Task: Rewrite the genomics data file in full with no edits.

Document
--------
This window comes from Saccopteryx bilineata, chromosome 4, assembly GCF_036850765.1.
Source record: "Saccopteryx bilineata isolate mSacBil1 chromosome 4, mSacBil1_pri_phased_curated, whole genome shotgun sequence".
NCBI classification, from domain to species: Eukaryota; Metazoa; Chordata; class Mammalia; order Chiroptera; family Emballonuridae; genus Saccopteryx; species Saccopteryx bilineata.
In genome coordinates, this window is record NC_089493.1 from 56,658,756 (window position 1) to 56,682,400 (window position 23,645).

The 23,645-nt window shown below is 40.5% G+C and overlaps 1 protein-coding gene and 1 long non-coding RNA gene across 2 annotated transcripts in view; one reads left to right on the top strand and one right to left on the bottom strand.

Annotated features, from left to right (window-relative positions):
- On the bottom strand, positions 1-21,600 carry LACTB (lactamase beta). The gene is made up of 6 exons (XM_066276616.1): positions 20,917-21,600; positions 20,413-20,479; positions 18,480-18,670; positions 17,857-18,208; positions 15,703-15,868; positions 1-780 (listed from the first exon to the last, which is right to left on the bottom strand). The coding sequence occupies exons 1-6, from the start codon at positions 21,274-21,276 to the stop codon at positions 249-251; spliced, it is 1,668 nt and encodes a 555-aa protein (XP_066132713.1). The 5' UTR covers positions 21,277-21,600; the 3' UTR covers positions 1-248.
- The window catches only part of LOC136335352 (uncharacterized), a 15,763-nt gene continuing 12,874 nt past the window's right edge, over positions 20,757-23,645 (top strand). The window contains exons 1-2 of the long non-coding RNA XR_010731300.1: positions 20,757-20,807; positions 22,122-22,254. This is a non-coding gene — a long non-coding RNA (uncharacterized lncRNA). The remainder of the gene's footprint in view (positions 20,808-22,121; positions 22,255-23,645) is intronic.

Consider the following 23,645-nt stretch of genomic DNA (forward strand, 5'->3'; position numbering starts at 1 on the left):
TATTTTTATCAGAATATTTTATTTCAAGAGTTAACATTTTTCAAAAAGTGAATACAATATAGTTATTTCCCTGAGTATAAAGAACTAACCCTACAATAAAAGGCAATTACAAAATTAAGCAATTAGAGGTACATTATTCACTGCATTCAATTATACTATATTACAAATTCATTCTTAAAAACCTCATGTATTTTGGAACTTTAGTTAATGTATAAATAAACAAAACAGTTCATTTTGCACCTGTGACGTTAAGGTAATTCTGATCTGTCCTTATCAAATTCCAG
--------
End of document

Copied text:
This window comes from Saccopteryx bilineata, chromosome 4, assembly GCF_036850765.1.
Source record: "Saccopteryx bilineata isolate mSacBil1 chromosome 4, mSacBil1_pri_phased_curated, whole genome shotgun sequence".
NCBI classification, from domain to species: Eukaryota; Metazoa; Chordata; class Mammalia; order Chiroptera; family Emballonuridae; genus Saccopteryx; species Saccopteryx bilineata.
In genome coordinates, this window is record NC_089493.1 from 56,658,756 (window position 1) to 56,682,400 (window position 23,645).

The 23,645-nt window shown below is 40.5% G+C and overlaps 1 protein-coding gene and 1 long non-coding RNA gene across 2 annotated transcripts in view; one reads left to right on the top strand and one right to left on the bottom strand.

Annotated features, from left to right (window-relative positions):
- On the bottom strand, positions 1-21,600 carry LACTB (lactamase beta). The gene is made up of 6 exons (XM_066276616.1): positions 20,917-21,600; positions 20,413-20,479; positions 18,480-18,670; positions 17,857-18,208; positions 15,703-15,868; positions 1-780 (listed from the first exon to the last, which is right to left on the bottom strand). The coding sequence occupies exons 1-6, from the start codon at positions 21,274-21,276 to the stop codon at positions 249-251; spliced, it is 1,668 nt and encodes a 555-aa protein (XP_066132713.1). The 5' UTR covers positions 21,277-21,600; the 3' UTR covers positions 1-248.
- The window catches only part of LOC136335352 (uncharacterized), a 15,763-nt gene continuing 12,874 nt past the window's right edge, over positions 20,757-23,645 (top strand). The window contains exons 1-2 of the long non-coding RNA XR_010731300.1: positions 20,757-20,807; positions 22,122-22,254. This is a non-coding gene — a long non-coding RNA (uncharacterized lncRNA). The remainder of the gene's footprint in view (positions 20,808-22,121; positions 22,255-23,645) is intronic.

Consider the following 23,645-nt stretch of genomic DNA (forward strand, 5'->3'; position numbering starts at 1 on the left):
TATTTTTATCAGAATATTTTATTTCAAGAGTTAACATTTTTCAAAAAGTGAATACAATATAGTTATTTCCCTGAGTATAAAGAACTAACCCTACAATAAAAGGCAATTACAAAATTAAGCAATTAGAGGTACATTATTCACTGCATTCAATTATACTATATTACAAATTCATTCTTAAAAACCTCATGTATTTTGGAACTTTAGTTAATGTATAAATAAACAAAACAGTTCATTTTGCACCTGTGACGTTAAGGTAATTCTGATCTGTCCTTATCAAATTCCAG